Future consultants have fun while preparing for intimidating work


    By Erin Fife

    The Management Consulting Club is going the extra mile by helping club members prepare for a competitive business world.

    “Management consulting is a competitive field. Very few people are able to break into it,” said club president James Dunn, 23, from Bristol, Tenn., a senior double majoring in economics and American studies.

    Although business is very competitive, the club is not, Dunn said.

    “We really try to have a feeling of a group helping each other,” Dunn said.

    The club teaches students how to prepare for the competitive interviews that the companies give, said club vice president Luke Laniger, 23, a senior from Concord, Calif., majoring in economics.

    “It is somewhat of an intimidating process. The club helps to bring it down to a manageable level, it helps prepare you to succeed. Even if you don”t make it, you gain a lot,” Dunn said.

    Amy Elizabeth Casebolt, 20, a junior from Pocatello, Idaho, majoring in accounting, said the club helped her find paths academically that she wanted to pursue and she made friends she otherwise would not have associated with.

    “I feel more prepared and I have really gained something in the time that I spent with the club,” Casebolt said.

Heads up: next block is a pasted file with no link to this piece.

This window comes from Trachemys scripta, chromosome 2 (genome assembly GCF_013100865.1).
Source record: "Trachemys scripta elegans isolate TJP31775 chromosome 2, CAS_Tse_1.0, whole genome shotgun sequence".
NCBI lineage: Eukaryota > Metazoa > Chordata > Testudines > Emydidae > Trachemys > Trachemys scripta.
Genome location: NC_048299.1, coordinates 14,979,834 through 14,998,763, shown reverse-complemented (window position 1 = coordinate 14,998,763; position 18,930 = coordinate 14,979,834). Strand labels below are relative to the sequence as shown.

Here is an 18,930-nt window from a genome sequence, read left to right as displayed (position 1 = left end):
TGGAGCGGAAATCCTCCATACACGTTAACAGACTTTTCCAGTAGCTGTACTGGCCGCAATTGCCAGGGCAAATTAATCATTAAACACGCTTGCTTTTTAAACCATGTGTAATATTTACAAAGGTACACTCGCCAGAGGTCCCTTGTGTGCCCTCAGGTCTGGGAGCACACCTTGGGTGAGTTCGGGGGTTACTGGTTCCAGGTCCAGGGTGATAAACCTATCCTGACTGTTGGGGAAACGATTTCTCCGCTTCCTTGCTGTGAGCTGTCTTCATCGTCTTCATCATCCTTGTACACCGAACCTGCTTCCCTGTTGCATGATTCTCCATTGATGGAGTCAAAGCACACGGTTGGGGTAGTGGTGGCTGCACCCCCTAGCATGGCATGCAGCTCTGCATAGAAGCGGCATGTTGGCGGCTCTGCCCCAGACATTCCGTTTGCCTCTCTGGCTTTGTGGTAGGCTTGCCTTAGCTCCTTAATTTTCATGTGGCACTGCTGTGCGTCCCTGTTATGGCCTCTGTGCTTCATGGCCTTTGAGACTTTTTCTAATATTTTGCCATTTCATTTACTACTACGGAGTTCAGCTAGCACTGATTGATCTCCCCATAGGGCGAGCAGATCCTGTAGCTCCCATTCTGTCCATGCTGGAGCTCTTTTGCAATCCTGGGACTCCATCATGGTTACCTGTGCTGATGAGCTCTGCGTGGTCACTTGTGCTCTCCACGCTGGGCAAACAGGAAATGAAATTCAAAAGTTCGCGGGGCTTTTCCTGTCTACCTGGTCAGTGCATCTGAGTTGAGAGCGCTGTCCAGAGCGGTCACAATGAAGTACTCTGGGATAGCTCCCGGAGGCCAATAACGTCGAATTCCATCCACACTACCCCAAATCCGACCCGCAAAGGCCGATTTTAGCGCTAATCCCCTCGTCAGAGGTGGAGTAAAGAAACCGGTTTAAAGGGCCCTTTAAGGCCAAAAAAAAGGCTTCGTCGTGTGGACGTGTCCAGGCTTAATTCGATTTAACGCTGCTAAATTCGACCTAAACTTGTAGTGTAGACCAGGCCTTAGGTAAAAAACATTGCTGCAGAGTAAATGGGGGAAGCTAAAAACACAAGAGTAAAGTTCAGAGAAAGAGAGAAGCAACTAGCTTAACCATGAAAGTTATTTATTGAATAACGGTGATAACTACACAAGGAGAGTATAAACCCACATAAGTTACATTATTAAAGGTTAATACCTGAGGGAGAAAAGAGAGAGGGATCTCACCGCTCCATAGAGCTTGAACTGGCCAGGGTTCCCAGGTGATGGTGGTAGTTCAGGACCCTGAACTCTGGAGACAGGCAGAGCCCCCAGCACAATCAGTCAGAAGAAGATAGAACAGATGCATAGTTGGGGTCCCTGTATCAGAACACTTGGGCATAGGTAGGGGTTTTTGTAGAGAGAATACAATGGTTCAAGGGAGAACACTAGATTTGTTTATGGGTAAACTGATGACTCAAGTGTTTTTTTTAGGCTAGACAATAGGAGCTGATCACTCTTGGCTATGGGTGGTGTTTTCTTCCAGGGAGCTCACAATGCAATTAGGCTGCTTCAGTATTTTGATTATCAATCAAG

“The big companies typically recruit at Ivy League schools,” Dunn said. “Last year we got 18 full-time offers. That is good for a school that is not Ivy League.”

    The interviews typically consist of the interviewer giving the interviewee a management problem. Then the interviewee has to think of a solution to the problem.

    Most of the time the club spends together is practicing for these stressful interviews, Laniger said.

    There are about 120 members in the club.

    Last year BYU had almost twice as many full-time job offers than the year before. This year they expect about 20 offers, Dunn said.

    “There is not a better resource to go to in terms of preparing for it,” Dunn said.

    Most companies do their recruiting through the club, he said.

    Usually alumni who have jobs with management consulting firms come to BYU to meet the club members. They usually have a golf tournament or go out to eat, Dunn said.

    “All majors can come to the club,” Laniger said. “There are lots of opportunities in consulting for English majors, engineering or whatever it may be.”

    There will be a resume workshop on Tuesday. Dunn has been working on the workshop for a year.

    Print Friendly, PDF & Email